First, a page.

But to its critics, the Delaware Way can look like a culture of favor trading and cronyism. In Tigani’s case, prosecutors defined it in a sentencing filing as “a form of soft corruption, intersecting business and political interests, which has existed in this State for years.”

The idea that Biden practices old-fashioned, relationship-driven politics is the knock he overcame from progressives in the Democratic primary. Claims that Biden is unscrupulous are a central theme of the reelection campaign of President Donald Trump, who — having faced impeachment for his efforts to pressure Ukrainian authorities into probing Biden and his son, Hunter — has derided the former vice president as “Quid Pro Joe.”

Tigani’s account reveals the most extensive effort known to date to investigate the question of whether Biden’s inner circle has been complicit in corruption. In the end, a team of federal agents with a confidential informant and a hidden camera could not make that case — even if Tigani says he walked away with an unshakable suspicion that the affable former vice president knows more about the Delaware Way than he lets on.

‘Thanks for all the help’

On a morning in late September, 2010, Tigani left his 24,000-square foot colonial mansion in Westover Hills, near Wilmington — among the finest private residences in Delaware — and pulled into a Royal Farms in nearby Newark to pick up a snack.

On his way back to his car, two men were waiting for him, holding up badges. They introduced themselves as agents of the FBI and the Internal Revenue Service, and explained they wanted to talk to Tigani about Joe Biden and Ruth Ann Minner, Delaware’s former governor.

The federal agents confronted Tigani about reimbursing others for Biden campaign donations, a practice he said he immediately confessed to. “I told them everything I had done,” he recalled. “I didn’t try to hide it. I didn’t think it was illegal.” The practice of reimbursing others for donations was a common method of circumventing campaign contribution limits in the era before the Supreme Court’s 2010 Citizens United ruling, which legalized unlimited election spending by corporations.

Tigani and the agents remained at the gas station, talking, for the next four hours.

There was a lot to discuss. Tigani’s ties to the Bidens ran deep. His father, Robert, was classmates with Joe at Archmere Academy, a Catholic school in the northeast corner of Delaware, where they played football together in the late 1950s. In the early ’80s, when Tigani was an adolescent, his father and stepmother socialized regularly with Joe and Jill, and Tigani got to know Hunter and Beau, who were about his age.

Their broader social circles remained intertwined into adulthood, even if Tigani and the Bidens were not best of friends — “I’m in the alcohol business, and Beau didn’t drink,” he noted.

But in addition to making him rich, Tigani’s family business, NKS Distributors, gave him reason to stay in touch with Delaware politicians. Alcohol distributors act as legally mandated middlemen between producers and retail stores, as part of a regulatory structure that emerged after Prohibition to prevent consolidation. As players in a heavily regulated industry, distributors have an incentive to remain politically engaged, and Tigani did just that.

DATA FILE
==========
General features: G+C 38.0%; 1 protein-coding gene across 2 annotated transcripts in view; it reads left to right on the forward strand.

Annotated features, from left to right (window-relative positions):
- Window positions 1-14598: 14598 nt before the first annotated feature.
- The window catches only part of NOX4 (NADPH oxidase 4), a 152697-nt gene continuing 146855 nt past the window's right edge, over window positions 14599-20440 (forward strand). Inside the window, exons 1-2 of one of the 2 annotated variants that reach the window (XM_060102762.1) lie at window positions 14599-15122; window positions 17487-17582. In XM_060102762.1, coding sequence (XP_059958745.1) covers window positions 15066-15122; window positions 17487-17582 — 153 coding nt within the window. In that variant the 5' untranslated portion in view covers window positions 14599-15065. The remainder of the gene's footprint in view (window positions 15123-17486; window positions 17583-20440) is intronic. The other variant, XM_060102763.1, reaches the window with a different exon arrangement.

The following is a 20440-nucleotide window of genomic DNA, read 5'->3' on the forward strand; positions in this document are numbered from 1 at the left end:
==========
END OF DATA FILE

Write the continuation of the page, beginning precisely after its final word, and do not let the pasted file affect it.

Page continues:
He gave generously to politicians up and down the rungs of Delaware politics, mostly Democrats in that deep blue state, and spearheaded a successful 2003 push to legalize Sunday liquor sales.

When Beau Biden set out on his first campaign for state attorney general, in 2005, Tigani pitched in with fundraising. When Joe Biden mounted his second presidential bid two years later, Tigani made for a natural ally, and set about bundling donations.

In the pre-Citizens United era, bundlers — people who could tap their networks to solicit the maximum allowable contributions from dozens of contacts — played a paramount role in financing presidential campaigns.

In Tigani’s case, he would bundle contributions from NKS employees, their spouses and other associates, and then reimburse them from company funds, a practice that was illegal. Tigani says he knew that the reimbursements were a way of getting around individual contribution limits, but that he had no idea they were criminal. He said he understood reimbursements to be a widespread, accepted practice, and named as an example another prominent Delaware executive who he said was known to regularly reimburse employees for political contributions.

So in late August 2007, Tigani held what the government’s presentence investigation report later called a “sham” fundraiser for Biden, soliciting 17 checks from his employees, only to reimburse them for the donations from company funds.

Tigani disputes the government’s assertion that he held fake events in order to conceal his reimbursements. In reality, he said, Biden campaign staffers would simply swing by NKS headquarters to pick up bundled checks, and that the company would often lay out a spread of coffee and donuts for whoever happened to be in the office that day. He said he and Biden staffers would jokingly refer to the no-frills handoffs as fundraisers.

Tigani’s involvement with the Biden campaign deepened two months later, he said, when he attended the Democratic primary debate at Drexel University as one of 10 personal guests of Biden’s campaign, seated next to Beau’s wife, Hallie.

After the debate — at which a poor showing by Hillary Clinton made more of a mark than anything the Delaware senator said — the Biden crew retired for its after-party to Smokey Joe’s, a campus dive bar near the University of Pennsylvania that was once name-checked by Gerald Ford in a Penn commencement address.